Application overload threatens as companies work to adopt user-friendly tech services
As part of workplace technology modernization, more organizations are adopting applications and user-friendly services from an array of vendors to meet employee needs. This, in turn, can create application and process overload. It often arises in instances where employees are operating without technology guidance because IT has not stepped up to coordinate and guide the corporate technology stack, said Aaron Levie, co-founder and CEO of Box, in an interview with CIO Dive.
But in the digital age, the role of an IT organization is to outline a company's platforms and ensure they're as user-centric and seamlessly integrated as possible, Levie said. IT can help make sure employees are not overburdened by numerous tools. "Usually we see the fragmentation of apps and more sprawl come when IT has not actually taken a leadership stance in driving that modern digital workplace," he said.
To modernize and remain competitive, businesses need to create a corporate technology environment modern and flexible enough to meet the demands of employees who have high expectations because of technology available in their consumer lives. There's an emerging conversation in every IT organization where companies are evaluating ways to give employees better tools without wasting time and energy, Levie said. At the same time, companies are considering ways to maintain compliance and keep data secure with the integration of more agile technology.
With talk of emerging tools and lessening the burden on employees, it is easy to leap to notions of implementing artificial intelligence and automation to free workers from rote tasks.
Silicon Valley and other technology communities prophesy of a time where automation and intelligent systems will reign, creating an overwhelmingly technical environment. Such scenarios lead to questions about how job displacement will impact the workforce.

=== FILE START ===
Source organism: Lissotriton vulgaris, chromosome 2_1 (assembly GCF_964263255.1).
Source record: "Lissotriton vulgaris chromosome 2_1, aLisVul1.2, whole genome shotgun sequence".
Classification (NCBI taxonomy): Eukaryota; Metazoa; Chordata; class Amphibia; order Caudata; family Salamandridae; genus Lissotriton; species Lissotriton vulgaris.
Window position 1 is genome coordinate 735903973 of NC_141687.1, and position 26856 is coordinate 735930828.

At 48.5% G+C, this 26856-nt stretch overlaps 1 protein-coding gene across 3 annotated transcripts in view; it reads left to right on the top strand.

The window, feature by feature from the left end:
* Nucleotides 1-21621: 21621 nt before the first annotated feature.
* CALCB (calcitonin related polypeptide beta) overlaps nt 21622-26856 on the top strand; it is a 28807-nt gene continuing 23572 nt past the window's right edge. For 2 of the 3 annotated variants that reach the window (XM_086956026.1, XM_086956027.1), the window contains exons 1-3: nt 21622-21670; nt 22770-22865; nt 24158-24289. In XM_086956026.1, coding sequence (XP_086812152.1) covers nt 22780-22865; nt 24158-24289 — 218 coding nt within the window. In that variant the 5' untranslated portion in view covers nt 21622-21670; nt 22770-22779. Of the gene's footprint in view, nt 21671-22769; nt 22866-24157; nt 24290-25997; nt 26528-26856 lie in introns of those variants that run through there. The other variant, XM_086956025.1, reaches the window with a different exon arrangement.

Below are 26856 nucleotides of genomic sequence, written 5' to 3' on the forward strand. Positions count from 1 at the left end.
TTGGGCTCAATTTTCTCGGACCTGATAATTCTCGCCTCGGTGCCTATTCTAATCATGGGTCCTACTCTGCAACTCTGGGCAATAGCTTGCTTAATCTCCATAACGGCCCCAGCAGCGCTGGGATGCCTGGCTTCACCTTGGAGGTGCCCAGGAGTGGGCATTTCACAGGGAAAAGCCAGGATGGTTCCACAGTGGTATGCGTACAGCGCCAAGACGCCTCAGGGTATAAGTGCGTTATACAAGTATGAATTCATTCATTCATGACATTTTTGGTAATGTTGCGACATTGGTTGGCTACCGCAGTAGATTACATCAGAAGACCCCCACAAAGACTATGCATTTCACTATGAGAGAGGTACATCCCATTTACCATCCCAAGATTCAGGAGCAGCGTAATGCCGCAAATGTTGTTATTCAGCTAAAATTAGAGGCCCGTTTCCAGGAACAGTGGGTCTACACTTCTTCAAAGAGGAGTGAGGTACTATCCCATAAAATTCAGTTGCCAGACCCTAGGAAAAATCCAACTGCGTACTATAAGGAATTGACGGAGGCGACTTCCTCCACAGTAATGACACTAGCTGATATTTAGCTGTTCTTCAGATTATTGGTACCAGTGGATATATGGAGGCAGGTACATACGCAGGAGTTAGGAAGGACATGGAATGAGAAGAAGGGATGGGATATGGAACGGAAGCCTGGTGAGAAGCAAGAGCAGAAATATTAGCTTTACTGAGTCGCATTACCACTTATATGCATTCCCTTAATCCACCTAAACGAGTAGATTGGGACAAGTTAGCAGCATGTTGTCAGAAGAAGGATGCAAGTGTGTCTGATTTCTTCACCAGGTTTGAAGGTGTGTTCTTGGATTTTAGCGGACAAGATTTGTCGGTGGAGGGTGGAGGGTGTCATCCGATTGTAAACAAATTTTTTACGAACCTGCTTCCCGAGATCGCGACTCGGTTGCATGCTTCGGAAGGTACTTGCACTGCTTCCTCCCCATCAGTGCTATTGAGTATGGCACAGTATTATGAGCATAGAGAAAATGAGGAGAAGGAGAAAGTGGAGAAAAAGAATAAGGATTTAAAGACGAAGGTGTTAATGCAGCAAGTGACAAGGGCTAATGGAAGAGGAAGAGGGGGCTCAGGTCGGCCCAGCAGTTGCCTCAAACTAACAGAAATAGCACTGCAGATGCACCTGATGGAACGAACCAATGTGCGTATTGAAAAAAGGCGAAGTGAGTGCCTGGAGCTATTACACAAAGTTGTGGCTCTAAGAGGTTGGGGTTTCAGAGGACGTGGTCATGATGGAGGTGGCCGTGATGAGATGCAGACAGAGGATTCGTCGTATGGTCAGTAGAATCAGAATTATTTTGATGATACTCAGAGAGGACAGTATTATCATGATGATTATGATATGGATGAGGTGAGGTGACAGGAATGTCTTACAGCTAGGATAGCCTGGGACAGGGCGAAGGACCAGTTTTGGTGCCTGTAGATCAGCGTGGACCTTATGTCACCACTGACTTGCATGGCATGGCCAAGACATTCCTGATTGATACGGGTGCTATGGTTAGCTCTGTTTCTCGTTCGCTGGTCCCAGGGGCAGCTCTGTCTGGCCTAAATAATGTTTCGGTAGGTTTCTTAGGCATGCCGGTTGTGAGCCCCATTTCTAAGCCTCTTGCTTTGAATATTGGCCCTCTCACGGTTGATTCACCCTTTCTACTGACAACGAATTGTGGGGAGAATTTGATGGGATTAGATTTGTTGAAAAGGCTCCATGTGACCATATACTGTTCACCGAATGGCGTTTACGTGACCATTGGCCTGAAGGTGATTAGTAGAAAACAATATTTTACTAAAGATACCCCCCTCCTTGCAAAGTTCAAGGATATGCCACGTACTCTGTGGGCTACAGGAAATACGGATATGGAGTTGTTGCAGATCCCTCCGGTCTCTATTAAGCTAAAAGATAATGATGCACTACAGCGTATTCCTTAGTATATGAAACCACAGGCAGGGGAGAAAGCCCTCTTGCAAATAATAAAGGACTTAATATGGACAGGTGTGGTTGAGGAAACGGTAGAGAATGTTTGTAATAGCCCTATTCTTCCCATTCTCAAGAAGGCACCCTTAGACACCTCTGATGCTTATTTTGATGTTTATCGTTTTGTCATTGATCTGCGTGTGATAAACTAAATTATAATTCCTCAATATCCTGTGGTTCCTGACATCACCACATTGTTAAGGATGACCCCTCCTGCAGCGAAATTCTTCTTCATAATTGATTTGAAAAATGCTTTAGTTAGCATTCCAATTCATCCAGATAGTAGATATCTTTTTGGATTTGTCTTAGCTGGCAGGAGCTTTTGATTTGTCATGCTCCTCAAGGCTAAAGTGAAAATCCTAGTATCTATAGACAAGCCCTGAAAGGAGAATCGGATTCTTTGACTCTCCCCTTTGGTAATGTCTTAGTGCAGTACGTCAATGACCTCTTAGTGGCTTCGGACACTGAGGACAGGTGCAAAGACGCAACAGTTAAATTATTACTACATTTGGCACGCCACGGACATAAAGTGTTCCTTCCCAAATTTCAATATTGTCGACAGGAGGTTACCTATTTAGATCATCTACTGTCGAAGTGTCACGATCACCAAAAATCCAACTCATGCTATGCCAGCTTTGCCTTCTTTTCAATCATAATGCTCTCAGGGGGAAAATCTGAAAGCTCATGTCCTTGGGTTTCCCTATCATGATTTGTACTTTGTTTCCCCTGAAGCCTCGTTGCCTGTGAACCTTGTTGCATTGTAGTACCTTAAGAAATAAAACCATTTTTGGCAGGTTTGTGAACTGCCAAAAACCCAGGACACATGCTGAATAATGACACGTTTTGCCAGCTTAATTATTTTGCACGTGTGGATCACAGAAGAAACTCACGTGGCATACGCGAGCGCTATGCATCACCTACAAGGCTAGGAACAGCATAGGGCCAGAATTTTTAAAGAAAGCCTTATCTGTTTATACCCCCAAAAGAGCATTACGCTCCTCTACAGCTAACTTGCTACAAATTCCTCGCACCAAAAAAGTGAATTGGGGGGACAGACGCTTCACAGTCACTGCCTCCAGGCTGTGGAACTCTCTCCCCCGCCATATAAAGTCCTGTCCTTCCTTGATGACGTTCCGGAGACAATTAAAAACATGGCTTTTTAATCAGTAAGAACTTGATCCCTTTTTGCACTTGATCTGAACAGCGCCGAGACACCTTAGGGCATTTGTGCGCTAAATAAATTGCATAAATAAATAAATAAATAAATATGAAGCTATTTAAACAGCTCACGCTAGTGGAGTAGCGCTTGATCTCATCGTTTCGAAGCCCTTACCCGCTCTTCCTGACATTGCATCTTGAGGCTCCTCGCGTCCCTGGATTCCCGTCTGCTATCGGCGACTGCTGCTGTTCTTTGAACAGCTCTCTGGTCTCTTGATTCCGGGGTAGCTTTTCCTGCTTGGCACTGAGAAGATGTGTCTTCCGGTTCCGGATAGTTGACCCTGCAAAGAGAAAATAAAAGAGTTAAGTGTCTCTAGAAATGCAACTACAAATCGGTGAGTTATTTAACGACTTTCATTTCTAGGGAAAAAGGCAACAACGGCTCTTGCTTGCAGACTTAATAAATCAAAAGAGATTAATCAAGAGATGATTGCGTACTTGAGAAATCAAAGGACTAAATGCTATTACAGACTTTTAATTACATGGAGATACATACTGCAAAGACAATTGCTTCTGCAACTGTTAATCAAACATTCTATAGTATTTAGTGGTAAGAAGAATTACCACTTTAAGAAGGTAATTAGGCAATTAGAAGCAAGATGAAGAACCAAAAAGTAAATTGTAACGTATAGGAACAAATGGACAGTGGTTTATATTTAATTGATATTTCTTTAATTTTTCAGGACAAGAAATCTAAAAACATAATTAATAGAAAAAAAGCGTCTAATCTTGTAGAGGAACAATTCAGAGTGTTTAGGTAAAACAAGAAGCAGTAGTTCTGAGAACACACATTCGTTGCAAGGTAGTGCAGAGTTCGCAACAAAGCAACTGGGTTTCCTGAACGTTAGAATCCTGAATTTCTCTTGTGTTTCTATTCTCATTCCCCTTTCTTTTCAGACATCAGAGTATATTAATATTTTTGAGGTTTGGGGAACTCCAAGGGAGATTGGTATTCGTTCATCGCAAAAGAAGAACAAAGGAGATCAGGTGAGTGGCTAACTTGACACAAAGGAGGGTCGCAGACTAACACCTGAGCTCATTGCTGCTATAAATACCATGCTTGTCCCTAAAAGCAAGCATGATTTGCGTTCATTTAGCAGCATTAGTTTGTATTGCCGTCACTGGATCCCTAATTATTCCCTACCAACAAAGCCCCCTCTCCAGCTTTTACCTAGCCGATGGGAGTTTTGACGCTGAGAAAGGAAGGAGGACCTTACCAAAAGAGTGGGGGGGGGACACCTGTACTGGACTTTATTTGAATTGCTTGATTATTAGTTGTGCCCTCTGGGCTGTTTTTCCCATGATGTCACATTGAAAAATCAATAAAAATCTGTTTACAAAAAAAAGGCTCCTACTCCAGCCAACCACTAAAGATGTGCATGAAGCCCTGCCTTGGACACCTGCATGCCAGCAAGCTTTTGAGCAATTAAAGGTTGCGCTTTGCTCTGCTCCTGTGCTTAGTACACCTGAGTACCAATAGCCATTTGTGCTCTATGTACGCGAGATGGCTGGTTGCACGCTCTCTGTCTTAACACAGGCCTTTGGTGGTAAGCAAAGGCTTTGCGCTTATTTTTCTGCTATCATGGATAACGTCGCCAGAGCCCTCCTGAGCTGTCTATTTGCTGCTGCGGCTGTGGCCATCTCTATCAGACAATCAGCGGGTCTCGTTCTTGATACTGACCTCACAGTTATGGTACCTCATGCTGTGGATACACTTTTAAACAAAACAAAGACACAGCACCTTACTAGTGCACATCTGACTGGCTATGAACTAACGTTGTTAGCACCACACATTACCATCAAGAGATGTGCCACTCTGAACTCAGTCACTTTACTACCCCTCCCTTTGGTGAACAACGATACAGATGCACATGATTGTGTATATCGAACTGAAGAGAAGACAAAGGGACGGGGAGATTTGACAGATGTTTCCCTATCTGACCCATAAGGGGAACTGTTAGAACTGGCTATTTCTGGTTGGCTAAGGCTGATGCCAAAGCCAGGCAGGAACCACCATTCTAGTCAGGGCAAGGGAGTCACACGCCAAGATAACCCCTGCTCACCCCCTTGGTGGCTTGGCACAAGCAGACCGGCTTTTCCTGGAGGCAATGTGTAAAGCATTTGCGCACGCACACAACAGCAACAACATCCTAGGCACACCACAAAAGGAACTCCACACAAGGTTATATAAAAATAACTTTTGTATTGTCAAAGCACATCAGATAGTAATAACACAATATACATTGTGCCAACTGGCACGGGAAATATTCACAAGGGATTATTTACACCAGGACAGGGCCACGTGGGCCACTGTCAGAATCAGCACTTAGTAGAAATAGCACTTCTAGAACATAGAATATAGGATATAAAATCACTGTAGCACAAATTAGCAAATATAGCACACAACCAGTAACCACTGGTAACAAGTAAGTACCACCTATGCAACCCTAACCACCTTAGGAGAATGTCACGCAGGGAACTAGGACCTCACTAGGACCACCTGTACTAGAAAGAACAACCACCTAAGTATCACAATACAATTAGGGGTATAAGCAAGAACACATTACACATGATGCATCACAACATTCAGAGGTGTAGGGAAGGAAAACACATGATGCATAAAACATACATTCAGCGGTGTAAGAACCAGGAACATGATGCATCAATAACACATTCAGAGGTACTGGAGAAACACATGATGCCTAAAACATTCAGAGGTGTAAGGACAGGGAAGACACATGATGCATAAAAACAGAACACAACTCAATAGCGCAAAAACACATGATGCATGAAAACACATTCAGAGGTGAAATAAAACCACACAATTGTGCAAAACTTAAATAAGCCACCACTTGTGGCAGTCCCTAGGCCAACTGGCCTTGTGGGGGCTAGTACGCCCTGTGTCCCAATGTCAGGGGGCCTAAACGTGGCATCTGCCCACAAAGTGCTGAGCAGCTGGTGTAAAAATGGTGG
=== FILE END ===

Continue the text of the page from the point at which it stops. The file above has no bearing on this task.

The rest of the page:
The industry is a decade away from large organizations operating as true digital workplaces, Levie said. "We're still pretty far away from the average enterprise having AI bots to replace employees."
Even though it's far-off, the tech sector still has to consider AI ethics and ensure it creates a sustainable environment as organizations work to create the future of jobs, he said.
The conversation around the future of jobs is different than the future of work. The former relates workers' roles in an increasingly automated environment. By comparison, the latter evaluates how teams collaborate, function and remain productive and what role technology can have to facilitate operations.
In May, Box launched the Future of Work Council in tandem with other technology companies to address challenges companies will face in the future. One of the chief concerns is the ability to hire and retain employees in a workforce where technology talent is becoming a prized commodity.
Without more modern tools, company leaders understand they can't compete for talent. But organizations will have to maintain a delicate balance creating a workplace that is technologically savvy and still user-friendly.
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